The American Transportation Research Institute (ATRI) released research on how truck drivers currently use truck parking availability systems, and their perspectives on how truck parking information is distributed.
The research is based on a survey of more than 1,100 truck drivers, and cross-tabulates findings from all sectors, age groups, experience levels and gender. The research was conceptualized by ATRI’s Research Advisory Committee (RAC), through their recognition that the numerous truck parking information systems being developed by public sector agencies are often based on disparate technologies and information distribution channels. The RAC believed that the lack of national standardization may be creating confusion and distrust of these potentially invaluable systems.
“This new research on driver issues and preferences toward truck parking information systems is hopefully a first step in developing a national driver-centric system, built on clear standards and approaches,” said Bill Hambrick, a professional driver for Werner Enterprises and an America’s Road Team Captain.
The research recognizes that the truck parking information systems are managed at a facility level but corroborates that long-haul interstate drivers are the preferred users of the system, and that the system designs, and approaches should not differ considerably across state lines.
Some conclusions from the report include:
- Parking Monitoring Technologies. Per the Minnesota field test, the ideal parking information system would utilize highly accurate, automated cameras to count available truck parking spaces. Digital imaging using cameras is highly accurate but relatively expensive; the Minnesota project’s costs increased due to the use of 3D cameras. Most importantly, video systems do not impact the pavement and substructure of the parking surface – which is important to government agencies when freeze/thaw cycles exist. In total, these factors make this technology implementable across the United States, particularly when lower cost 2D solutions are developed.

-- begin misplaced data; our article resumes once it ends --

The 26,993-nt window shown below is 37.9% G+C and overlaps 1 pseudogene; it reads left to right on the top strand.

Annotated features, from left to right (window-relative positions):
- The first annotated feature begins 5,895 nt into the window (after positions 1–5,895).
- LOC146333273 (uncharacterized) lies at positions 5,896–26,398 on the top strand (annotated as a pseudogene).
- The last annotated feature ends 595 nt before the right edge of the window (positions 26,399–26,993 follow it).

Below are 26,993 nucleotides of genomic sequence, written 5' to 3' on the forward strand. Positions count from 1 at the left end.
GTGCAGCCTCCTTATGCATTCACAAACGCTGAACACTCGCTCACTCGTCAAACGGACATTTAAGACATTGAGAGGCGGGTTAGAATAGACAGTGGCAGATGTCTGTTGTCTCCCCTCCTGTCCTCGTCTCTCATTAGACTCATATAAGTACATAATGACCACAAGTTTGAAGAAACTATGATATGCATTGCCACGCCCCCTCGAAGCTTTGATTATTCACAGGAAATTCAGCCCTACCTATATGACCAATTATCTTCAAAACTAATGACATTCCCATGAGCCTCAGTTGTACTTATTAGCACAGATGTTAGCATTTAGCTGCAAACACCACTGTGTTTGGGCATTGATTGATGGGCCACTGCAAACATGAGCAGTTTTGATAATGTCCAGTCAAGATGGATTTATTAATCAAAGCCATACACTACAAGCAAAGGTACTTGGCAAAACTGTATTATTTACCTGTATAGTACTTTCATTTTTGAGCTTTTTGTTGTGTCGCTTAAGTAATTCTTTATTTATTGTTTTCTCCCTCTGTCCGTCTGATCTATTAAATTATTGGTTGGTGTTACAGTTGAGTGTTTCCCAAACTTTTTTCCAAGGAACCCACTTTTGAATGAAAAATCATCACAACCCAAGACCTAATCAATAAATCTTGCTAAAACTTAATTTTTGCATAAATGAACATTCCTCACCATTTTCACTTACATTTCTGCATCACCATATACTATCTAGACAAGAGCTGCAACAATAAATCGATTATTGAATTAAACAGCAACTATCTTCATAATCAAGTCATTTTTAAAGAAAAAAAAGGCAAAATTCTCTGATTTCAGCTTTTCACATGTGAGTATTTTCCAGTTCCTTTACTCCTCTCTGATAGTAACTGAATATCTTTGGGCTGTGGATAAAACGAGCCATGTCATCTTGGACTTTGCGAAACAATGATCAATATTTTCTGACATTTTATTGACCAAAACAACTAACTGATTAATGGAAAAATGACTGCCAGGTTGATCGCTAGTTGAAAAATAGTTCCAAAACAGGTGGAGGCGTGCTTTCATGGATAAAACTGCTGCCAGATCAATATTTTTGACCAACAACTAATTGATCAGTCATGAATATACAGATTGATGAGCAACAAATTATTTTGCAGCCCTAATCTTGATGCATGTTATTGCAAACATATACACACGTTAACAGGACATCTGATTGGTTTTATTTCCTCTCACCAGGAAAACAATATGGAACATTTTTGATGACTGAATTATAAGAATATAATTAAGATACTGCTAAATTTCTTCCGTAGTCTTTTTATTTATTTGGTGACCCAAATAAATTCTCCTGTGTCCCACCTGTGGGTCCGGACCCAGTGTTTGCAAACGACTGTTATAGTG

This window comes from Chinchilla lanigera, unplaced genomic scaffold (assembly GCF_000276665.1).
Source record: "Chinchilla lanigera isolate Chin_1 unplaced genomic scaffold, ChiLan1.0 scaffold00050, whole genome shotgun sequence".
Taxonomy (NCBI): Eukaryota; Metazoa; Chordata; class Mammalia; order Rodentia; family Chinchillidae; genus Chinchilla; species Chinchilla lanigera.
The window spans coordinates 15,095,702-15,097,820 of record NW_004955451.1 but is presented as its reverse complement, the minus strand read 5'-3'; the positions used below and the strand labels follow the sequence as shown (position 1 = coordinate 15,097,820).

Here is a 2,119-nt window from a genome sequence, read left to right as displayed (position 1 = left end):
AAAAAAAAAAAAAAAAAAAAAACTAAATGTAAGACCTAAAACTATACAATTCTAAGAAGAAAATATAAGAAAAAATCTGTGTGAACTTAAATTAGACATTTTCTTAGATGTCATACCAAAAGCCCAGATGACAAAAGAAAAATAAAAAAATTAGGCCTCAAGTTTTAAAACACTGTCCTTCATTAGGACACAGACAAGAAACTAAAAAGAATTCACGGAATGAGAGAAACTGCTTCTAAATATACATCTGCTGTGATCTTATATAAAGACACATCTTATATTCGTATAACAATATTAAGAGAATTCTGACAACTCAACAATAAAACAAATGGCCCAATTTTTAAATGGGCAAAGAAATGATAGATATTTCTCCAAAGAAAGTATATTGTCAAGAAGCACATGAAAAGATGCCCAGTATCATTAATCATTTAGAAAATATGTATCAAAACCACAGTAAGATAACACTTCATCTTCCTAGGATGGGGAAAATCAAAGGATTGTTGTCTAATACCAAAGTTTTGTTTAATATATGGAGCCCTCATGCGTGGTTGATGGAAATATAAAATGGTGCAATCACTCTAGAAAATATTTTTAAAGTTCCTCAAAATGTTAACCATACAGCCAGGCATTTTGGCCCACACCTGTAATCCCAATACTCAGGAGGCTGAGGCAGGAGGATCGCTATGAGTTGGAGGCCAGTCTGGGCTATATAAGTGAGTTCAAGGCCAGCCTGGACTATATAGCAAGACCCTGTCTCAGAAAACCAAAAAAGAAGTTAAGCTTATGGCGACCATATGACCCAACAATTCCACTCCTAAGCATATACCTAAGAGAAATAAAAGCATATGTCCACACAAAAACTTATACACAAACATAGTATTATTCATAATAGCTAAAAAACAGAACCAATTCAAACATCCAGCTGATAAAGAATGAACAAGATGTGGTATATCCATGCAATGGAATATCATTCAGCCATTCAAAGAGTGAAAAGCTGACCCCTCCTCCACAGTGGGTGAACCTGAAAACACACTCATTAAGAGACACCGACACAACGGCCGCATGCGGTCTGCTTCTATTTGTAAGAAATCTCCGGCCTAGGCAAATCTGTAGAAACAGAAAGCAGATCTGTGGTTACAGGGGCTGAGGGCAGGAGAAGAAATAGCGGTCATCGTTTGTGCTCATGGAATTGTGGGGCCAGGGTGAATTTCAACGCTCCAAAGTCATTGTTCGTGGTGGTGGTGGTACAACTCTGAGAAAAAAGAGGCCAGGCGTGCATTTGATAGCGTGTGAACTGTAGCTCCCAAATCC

- Variable Message Signs. Most drivers, especially long-haul and inter-regional drivers, found that variable message signs were both useful and accurate. Being both useful and accurate indicates the necessity of variable message signs in any technological implementation, and should be standardized for all rest stops, both public and private, on major thoroughfares.
- Smartphone Applications. Applications are a popular way of receiving parking information, but different tools and information are provided by different applications. The varied truck parking information can lead drivers to install multiple applications – as evident in the 212 driver respondents to this survey with more than one application on their phone. This alone demonstrates a need for more comprehensive information, and improved standards for collecting and disseminating core truck parking information.
The full ATRI report is available for download here.